Guardians ad litem should thoroughly study this alienation and its affects so that they may understand how profoundly counterintuitive this area can be. Often, guardians ad litem are either volunteer or are paid very little. This creates a disincentive for them to thoroughly research and understand alienation or to fully familiarize themselves with the facts: historical patterns, police reports, DCFS records, school records, mental health records etc. These should be studied by the guardian ad litem.

Professionals who do not understand this area can also mistake the anxiety or frustration of the non-favored parent to actually be the grounds to limit their parenting time. In other words, the child or the alienating parent makes vague statements about how angry the target parent is, and when the target parent expresses their frustration over losing their parent time and the relationship with the child, the alienated parent’s explanations seem validated. It is easy for an untrained or unmotivated professional to stop investigating the reasons behind the alienated child’s displeasure at that point.

Without clear evidence of abuse, guardians ad litem should advocate for strict adherence to parent time rather than “taking a step back” from parent time to give the child “a break”. Guardians ad litem should understand that court orders must have teeth and must be enforced.

How Seriously Should The Court, Therapists Or Private Guardians Ad Litem Take The Preferences Of The Alienated Child?

Where a child’s preference and opinions regarding their own best interests are reasonable, these should be taken into account. Unfortunately, all too often, therapists and private guardians ad litem heavily weight the unreasonable preferences and opinions of an alienated child. Just because the child expresses an opinion that is strong or clear does not make it reasonable. Indeed, even a 16-year old’s preference and capacity to make a preference can be tainted and compromised.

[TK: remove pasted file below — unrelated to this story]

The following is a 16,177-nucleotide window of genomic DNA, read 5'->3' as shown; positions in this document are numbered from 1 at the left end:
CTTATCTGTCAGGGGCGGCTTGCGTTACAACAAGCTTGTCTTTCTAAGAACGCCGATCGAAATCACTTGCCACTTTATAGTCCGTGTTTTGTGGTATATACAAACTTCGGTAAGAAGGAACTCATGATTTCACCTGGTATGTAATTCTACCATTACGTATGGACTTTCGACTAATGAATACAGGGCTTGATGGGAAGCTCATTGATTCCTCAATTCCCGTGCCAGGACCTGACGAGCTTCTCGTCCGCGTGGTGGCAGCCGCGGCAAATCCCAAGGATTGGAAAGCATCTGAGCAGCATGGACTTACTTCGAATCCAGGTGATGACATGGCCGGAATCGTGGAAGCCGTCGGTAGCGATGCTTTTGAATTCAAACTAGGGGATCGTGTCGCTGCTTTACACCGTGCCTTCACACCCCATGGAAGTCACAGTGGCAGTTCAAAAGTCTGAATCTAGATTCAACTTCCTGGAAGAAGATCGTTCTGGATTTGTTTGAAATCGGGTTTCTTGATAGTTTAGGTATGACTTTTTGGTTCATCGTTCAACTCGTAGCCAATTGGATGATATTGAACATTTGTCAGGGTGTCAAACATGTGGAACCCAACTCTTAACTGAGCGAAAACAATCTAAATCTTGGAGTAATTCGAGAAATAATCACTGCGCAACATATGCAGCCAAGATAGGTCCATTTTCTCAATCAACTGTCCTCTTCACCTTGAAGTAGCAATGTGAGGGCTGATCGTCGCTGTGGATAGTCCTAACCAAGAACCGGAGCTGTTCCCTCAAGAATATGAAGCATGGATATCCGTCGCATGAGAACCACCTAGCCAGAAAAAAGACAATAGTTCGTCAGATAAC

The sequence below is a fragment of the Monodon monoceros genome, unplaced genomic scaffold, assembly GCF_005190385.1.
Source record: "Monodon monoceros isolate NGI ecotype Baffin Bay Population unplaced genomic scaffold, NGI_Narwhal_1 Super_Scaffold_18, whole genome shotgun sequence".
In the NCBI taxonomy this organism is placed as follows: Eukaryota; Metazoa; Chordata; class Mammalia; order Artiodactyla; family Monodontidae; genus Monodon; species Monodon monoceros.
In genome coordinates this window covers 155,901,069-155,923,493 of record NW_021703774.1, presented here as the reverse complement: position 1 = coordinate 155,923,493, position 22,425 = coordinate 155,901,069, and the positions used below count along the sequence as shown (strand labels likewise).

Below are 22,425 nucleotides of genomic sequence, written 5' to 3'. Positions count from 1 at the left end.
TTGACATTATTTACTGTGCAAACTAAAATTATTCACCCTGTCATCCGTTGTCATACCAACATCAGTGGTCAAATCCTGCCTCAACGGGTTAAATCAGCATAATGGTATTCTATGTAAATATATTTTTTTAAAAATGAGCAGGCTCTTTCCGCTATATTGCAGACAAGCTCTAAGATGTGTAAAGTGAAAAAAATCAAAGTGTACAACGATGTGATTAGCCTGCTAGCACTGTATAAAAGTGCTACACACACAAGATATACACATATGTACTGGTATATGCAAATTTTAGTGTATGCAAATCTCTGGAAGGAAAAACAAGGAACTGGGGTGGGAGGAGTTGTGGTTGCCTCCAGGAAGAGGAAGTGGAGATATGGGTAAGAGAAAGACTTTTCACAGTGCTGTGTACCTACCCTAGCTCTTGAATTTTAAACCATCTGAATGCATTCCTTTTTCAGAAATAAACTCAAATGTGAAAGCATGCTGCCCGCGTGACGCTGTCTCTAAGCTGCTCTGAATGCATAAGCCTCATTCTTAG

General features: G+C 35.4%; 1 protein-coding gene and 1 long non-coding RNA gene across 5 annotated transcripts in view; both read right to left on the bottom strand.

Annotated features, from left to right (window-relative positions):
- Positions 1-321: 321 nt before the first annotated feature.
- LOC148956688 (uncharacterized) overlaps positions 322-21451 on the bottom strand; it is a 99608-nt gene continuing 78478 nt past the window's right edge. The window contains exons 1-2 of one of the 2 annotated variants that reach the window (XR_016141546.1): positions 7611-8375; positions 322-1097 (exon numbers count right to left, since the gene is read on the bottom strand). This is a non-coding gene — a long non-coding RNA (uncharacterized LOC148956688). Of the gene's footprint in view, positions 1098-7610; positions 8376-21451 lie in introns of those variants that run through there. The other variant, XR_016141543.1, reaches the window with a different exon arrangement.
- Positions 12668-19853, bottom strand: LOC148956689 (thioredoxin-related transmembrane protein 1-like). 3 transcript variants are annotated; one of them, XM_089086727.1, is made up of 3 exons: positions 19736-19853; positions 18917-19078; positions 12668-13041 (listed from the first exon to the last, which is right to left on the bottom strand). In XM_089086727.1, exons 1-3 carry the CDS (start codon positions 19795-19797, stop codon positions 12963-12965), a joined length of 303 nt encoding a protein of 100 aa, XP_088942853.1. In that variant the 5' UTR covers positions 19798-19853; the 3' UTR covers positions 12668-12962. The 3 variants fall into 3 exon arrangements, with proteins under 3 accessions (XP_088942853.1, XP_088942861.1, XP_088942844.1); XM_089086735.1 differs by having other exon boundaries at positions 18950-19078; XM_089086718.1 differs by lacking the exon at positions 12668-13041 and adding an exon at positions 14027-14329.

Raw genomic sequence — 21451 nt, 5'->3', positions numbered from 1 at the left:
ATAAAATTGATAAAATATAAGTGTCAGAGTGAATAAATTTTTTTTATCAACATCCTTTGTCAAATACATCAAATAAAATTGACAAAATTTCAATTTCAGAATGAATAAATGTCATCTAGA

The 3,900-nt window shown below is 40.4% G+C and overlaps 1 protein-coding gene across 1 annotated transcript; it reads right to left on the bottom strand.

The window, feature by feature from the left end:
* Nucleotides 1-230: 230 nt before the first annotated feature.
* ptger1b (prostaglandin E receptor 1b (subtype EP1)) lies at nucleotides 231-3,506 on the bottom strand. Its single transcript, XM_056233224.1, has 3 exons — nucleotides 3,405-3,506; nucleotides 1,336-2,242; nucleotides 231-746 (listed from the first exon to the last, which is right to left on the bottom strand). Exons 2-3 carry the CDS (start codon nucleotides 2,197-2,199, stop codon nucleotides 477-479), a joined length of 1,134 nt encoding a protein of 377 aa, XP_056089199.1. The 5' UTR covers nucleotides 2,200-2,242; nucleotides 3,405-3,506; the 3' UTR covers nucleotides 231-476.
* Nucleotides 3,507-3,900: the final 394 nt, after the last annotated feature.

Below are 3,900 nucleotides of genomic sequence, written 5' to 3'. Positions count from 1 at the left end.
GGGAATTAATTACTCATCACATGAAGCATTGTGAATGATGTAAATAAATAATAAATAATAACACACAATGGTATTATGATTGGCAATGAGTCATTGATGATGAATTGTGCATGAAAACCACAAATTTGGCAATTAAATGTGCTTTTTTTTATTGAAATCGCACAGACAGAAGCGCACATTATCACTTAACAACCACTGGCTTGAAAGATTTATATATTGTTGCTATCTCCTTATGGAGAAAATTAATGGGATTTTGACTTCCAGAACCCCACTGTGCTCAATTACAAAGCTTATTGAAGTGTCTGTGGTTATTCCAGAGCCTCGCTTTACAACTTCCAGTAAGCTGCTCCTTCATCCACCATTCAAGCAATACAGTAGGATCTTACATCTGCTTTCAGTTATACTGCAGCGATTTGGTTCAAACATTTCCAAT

Unfortunately, courts, guardians ad litem, therapists and other professionals often fail to adequately investigate whether the child has “diminished capacity” due to alienation or undue influence. Such an investigation would include looking under every available rock to determine the validity of any abuse claims, the origin of them, collateral interviews with teachers, therapists, family members of both sides, doctors, friends, etc. This is particularly true if the CPS or DCFS investigation resulted in an “Unsupported” or “Unfounded” finding meaning that they investigated and could not find that abuse had occurred.

If a private guardian ad litem, therapist, or court believes that the child’s capacity has been diminished, such preference should be given much less weight, if any. Finally, professionals should keep in mind that a child’s preference is only one of approximately 15 different factors that court considers in determining a child’s best interest. Professionals should not allow this single factor to eclipse the others. Sending a child to Reconciliation Therapy for an hour or so a week will be ineffective when the child spends the other 167 hours that week with the alienating favored parent.

Although very experienced in all aspects of family law, Kelly Peterson also has specific expertise for and specializes in cases involving parental alienation, gatekeeping, and parent time interference.

For more information on Parental Alienation Issues In Utah, an initial consultation is your next best step. Contact Us online or call us to arrange a consultation at (801) 616-3301 today.

Specialist For Cases Involving Parental Alienation, Gatekeeping, and Parent Time Interference.

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*Child Welfare Law Specialist Nat’l Assoc. of Counsel for Children